Few studies have examined the relationship between childhood trauma and food addiction. A preliminary study showed that food addiction may be associated with several subdomains of childhood trauma, including emotional, physical, and sexual abuse, as well as emotional and physical neglect . This study sampled 231 adults and found small to moderate effect sizes between these subscales of childhood trauma and food addiction . However, this study recruited outpatients from an eating disorders clinic, which may limit the external validity of these findings. Similarly, another study found that an increased severity of childhood trauma was correlated with a significantly higher risk of developing food addiction in a sample of female nurses; severe childhood trauma was associated with an approximately 90% increase in food addiction risk . A different study found that those who had experienced childhood trauma were more likely to have severe food addiction symptoms, in a group of participants who were seeking bariatric surgery . However, the external validity of these studies was also limited, as the samples recruited were not representative of the general population [25, 26].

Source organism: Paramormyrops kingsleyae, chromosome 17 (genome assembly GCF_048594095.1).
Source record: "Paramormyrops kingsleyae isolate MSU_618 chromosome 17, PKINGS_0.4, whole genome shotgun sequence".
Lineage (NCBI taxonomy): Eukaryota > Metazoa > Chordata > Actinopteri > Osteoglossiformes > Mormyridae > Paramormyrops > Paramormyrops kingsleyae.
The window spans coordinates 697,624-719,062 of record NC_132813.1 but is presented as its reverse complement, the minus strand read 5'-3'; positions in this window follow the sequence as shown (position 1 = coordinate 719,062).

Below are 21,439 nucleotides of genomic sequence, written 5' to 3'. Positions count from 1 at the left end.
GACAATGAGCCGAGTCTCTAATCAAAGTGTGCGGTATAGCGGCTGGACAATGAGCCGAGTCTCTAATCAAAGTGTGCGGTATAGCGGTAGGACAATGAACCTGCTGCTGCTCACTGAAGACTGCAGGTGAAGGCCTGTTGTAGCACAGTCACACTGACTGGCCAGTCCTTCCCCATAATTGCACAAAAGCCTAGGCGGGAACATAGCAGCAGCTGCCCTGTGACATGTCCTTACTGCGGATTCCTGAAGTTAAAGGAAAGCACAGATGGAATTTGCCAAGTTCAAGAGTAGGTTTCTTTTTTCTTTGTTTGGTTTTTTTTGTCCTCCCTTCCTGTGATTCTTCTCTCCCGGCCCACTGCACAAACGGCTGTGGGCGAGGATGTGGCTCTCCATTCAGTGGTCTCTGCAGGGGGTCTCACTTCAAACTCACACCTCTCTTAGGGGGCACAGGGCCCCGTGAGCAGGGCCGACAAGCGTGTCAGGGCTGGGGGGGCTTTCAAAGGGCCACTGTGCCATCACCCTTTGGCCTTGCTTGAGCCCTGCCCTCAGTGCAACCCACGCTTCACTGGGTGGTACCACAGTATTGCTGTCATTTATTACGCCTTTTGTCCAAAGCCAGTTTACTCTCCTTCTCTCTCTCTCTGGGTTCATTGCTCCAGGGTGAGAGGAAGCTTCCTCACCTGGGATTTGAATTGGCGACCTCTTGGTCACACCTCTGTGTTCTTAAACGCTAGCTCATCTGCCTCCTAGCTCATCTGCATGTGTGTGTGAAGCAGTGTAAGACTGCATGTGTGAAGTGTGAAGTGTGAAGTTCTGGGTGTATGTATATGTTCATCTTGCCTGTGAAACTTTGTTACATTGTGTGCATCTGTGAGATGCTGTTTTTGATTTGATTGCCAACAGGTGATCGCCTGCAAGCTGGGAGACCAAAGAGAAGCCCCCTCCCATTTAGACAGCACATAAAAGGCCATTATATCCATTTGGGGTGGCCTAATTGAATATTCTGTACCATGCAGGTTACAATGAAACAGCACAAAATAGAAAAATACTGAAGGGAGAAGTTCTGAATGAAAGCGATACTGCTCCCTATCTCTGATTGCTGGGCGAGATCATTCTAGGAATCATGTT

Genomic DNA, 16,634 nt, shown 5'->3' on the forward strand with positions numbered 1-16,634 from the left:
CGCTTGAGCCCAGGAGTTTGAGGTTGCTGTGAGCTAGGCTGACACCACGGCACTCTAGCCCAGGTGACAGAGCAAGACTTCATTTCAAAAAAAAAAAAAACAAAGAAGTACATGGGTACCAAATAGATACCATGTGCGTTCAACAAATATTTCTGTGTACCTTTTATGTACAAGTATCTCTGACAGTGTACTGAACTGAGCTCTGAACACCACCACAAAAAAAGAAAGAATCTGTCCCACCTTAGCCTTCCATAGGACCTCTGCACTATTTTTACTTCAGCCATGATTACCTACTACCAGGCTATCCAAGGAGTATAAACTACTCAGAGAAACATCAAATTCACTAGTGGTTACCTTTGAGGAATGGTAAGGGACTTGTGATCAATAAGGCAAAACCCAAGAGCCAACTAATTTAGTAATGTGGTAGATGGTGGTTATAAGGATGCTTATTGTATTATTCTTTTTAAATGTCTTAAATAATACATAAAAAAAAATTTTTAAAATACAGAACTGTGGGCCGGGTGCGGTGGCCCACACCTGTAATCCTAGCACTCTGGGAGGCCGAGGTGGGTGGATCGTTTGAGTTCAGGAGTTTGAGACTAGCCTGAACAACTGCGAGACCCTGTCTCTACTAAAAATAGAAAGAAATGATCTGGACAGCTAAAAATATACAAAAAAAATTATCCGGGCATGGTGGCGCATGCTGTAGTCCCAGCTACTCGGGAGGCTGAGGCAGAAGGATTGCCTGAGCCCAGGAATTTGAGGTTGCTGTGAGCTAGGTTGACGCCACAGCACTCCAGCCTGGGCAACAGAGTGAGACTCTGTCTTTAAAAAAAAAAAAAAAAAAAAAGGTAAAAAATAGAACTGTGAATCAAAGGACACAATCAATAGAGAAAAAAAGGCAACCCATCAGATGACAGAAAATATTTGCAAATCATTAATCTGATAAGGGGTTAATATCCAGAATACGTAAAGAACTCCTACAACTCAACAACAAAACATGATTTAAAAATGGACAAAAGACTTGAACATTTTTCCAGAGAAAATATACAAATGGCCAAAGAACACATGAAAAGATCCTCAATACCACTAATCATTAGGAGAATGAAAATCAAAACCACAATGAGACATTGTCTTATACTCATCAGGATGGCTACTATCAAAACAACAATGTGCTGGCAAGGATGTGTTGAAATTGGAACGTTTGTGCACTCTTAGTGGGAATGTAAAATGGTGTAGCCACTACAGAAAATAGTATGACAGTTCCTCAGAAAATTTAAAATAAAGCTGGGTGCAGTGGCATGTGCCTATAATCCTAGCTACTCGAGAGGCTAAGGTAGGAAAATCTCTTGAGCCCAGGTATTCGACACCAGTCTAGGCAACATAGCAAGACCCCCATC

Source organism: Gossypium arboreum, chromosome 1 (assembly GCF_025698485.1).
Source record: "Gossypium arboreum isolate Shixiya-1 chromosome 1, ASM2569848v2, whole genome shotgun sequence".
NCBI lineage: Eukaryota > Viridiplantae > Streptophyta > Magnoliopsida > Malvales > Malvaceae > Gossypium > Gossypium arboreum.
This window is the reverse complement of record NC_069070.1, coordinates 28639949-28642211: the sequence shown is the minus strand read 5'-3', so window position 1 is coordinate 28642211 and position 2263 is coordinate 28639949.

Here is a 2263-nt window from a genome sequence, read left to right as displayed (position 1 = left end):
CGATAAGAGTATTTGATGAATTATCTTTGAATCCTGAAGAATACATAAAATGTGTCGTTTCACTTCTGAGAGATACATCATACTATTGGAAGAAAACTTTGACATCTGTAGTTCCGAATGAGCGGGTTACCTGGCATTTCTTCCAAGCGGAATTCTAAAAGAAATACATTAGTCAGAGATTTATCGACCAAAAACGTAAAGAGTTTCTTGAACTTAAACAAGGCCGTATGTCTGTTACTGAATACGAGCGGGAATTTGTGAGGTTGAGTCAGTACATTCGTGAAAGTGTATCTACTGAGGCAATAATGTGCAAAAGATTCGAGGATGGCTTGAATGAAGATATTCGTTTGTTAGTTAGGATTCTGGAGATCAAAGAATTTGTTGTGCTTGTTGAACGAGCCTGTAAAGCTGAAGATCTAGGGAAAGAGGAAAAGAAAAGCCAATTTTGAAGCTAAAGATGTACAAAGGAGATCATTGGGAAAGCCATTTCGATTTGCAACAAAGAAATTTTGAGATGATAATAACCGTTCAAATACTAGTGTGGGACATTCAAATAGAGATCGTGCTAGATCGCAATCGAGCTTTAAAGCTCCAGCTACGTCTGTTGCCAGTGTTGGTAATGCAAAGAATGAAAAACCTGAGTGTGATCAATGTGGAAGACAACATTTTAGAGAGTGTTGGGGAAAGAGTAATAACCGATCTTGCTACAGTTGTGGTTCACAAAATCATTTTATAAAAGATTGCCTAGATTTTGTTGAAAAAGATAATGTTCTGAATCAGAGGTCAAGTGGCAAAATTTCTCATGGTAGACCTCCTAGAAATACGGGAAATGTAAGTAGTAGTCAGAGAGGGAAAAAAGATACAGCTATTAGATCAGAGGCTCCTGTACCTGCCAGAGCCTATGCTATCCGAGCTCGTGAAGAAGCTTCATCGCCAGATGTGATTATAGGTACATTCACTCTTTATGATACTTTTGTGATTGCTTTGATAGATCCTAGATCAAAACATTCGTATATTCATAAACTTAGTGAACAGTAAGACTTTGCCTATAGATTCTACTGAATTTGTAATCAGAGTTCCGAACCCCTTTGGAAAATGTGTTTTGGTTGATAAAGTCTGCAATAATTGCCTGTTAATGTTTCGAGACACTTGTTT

While these studies report methodological limitations regarding recruitment, a recent study has demonstrated the relationship between food addiction and childhood trauma in a non-clinical sample . This study recruited 186 participants (84 males and 102 females) who did not have any diagnosed psychiatric or medical conditions, reporting that in participants with high BMI (> 25kg/m2), food addiction was significantly correlated with early life adversity. This relationship between food addiction and childhood trauma, may explain the association between childhood trauma and obesity, as food addiction is significantly associated with higher BMI scores . However, no study to date has examined the role of food addiction in the relationship between childhood trauma and obesity development. Therefore, the aim of this study is to explore the potential mediating role of food addiction in this relationship. The following hypotheses are proposed:
Childhood trauma will be significantly and positively associated with BMI.
Childhood trauma will be significantly and positively associated with food addiction.
Food addiction will be significantly and positively correlated with BMI.
Food addiction symptoms will significantly mediate the relationship between childhood trauma and BMI